If you have dropped in from somewhere else, you might wish to start with the either the introduction to our Course Design Tutorial itself or the introduction page for faculty professional development for those who want to adapt or adopt our Course Design workshop.
Alternative workshop formats
What if you don't have a block of time to devote to a four-day, face-to-face workshop? Here are some alternatives, in decreasing order of face time.
Several one-day workshops
- Our workshop can be divided into day-long chunks during which participants come together for instruction and guidance, with participants working independently between workshop sessions.
- Spreading the workshop out across several weeks or even a semester means a shorter block time commitment that may be appealing to faculty members. The disadvantage comes in the lack of focus and intensity and the tendency of faculty members to drop out along the way.
A one-day or day-and-a-half workshop to get people started
- For participants, the most challenging parts of our course design workshop are setting overarching goals and choosing content to achieve overarching goals. In our workshop schedule, we take participants through both of these aspects of course design in the first day of the workshop.
- A one-day workshop can take participants barely through the most challenging parts of the process but offers little opportunity for work time, feedback, and discussion. We have found that a day-and-a-half format is more successful, taking participants to the point where many are enthused and confident that they can follow through. Some participants, though, have not made sufficient progress after this short time and are less likely to follow through than if they had taken a four-day workshop.
- This short format does not allow time for exploration of teaching strategies and assessment techniques or for guidance in course plan development. Participants could use our Online Course Design Tutorial independently after the short workshop to fill in the gaps.
A 90-minute catalyst presentation
- If all you have time to do is offer a presentation to excite people about the possibilities and provide a catalyst for individual course design projects, it is possible to give our entire course design PowerPoint presentation (PowerPoint 1.2MB Mar16 10) (minus most of the task slides) in 90 minutes and still make the presentation somewhat interactive by giving the audience a little time to work on their own overarching goals and have a discussion of a few examples.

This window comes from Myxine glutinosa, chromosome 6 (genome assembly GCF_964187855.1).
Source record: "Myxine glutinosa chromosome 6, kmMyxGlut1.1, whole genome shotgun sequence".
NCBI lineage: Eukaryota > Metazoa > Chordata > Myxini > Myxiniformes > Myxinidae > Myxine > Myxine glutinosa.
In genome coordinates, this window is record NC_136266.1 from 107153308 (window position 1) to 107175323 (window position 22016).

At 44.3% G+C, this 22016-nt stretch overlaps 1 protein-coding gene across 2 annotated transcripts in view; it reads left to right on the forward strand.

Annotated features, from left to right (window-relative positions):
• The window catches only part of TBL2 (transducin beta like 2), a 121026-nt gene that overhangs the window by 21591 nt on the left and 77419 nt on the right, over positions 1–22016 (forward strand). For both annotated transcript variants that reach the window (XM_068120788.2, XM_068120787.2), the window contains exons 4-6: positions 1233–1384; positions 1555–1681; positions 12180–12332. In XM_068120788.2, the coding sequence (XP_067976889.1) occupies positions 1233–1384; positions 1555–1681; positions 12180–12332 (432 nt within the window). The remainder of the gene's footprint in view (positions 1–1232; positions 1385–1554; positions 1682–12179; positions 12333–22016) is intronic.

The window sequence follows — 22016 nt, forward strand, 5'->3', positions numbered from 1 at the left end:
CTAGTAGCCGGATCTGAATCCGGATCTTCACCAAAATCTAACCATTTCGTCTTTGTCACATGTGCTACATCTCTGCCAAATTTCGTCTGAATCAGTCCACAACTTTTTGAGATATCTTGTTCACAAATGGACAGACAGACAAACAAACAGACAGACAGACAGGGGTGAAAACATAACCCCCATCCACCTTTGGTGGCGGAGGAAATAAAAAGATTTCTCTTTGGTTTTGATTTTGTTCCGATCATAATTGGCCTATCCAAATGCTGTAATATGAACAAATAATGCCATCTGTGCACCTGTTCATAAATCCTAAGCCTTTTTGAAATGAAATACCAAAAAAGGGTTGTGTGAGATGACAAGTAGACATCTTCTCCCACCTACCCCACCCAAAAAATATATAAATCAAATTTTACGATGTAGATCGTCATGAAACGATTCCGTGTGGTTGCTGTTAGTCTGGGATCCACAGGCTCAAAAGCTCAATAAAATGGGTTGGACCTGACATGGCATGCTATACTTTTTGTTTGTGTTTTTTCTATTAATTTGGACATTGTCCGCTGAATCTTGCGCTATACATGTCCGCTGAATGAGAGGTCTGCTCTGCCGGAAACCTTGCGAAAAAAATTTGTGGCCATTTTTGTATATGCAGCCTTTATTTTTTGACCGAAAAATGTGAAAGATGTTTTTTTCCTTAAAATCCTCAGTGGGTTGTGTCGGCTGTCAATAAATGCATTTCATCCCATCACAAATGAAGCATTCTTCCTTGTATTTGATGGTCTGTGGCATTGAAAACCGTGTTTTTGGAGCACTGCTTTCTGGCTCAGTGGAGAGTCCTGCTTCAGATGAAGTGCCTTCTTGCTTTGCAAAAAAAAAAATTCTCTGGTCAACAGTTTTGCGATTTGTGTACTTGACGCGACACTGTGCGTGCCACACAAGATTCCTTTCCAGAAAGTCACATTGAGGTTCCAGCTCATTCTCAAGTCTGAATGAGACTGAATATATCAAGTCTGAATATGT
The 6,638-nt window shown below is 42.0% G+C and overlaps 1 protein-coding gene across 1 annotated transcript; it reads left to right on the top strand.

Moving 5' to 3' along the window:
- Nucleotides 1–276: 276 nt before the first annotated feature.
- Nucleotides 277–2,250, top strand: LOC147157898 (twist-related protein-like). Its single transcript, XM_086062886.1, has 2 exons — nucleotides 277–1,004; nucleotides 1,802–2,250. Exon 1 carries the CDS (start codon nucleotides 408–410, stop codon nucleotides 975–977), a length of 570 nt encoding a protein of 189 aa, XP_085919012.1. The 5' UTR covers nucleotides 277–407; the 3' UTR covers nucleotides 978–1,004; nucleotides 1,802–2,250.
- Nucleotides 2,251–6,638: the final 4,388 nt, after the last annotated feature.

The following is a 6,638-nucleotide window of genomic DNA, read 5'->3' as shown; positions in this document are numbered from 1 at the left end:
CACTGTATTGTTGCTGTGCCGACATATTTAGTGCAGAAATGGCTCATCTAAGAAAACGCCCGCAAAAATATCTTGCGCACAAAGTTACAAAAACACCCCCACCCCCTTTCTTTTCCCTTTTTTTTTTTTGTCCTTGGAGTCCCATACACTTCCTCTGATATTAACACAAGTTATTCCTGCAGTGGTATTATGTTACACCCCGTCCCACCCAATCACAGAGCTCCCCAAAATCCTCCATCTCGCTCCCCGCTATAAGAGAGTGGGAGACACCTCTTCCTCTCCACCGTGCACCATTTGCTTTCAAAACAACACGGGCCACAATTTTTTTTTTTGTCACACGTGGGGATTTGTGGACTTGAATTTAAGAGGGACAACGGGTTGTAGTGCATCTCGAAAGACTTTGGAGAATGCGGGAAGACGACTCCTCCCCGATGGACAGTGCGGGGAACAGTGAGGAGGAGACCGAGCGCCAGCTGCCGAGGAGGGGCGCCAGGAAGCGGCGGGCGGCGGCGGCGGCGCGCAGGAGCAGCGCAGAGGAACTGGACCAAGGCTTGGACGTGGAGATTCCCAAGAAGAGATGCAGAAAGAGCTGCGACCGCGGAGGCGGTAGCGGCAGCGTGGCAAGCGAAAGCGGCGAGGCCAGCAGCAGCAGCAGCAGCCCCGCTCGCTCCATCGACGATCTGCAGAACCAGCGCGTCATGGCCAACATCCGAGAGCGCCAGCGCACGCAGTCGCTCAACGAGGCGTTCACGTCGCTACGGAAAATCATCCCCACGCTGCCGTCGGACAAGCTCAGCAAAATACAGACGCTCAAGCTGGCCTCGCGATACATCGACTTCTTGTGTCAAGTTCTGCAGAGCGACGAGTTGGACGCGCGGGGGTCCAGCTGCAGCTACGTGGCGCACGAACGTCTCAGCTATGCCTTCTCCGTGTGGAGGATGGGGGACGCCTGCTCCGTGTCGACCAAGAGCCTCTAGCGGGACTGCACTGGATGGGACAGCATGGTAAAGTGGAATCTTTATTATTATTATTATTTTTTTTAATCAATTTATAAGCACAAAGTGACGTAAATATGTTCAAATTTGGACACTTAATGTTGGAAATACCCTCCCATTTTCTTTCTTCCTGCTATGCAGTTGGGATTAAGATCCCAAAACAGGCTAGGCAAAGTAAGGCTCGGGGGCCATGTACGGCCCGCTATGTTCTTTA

- We gave just such a catalyst presentation at the Science Education for New Civic Engagements and Responsibilities (SENCER) 2004 Summer Institute, and the session was the highest rated session in the entire five-day Institute.
- One way to follow up on a short catalyst presentation is to encourage people to work with our Online Course Design Tutorial independently after the presentation or to attend a follow-up face-to-face workshop.
An online workshop
- We have used our Online Course Design Tutorial several times as a fully online course design workshop for a group of faculty members from around the country. Although the email list archives and discussion board are password-protected, you can view the workshop structure and assignments at our online workshop website
- You could use a similar format locally and use your college or university's course management system for discussion board postings.
- We have tried two approaches, one that spread the workshop out over four weeks and one that took place over four days (the same length of time as the face-to-face workshop). We found that the four week schedule did not work very well, because several people drifted off over that period of time as other demands arose. The intensive four-day format, on the other hand, worked quite well.
Independent work with the online tutorial
- And, of course, as a professional developer, you could encourage interested faculty to work independently with our Online Course Design Tutorial.
Go back to main developers page
©2005 On-line Course Design Workshop and Tutorial developed by Dr. Barbara J. Tewksbury (Hamilton College) and Dr. R. Heather Macdonald (College of William and Mary) as part of the program On the Cutting Edge, funded by NSF grant DUE-0127310.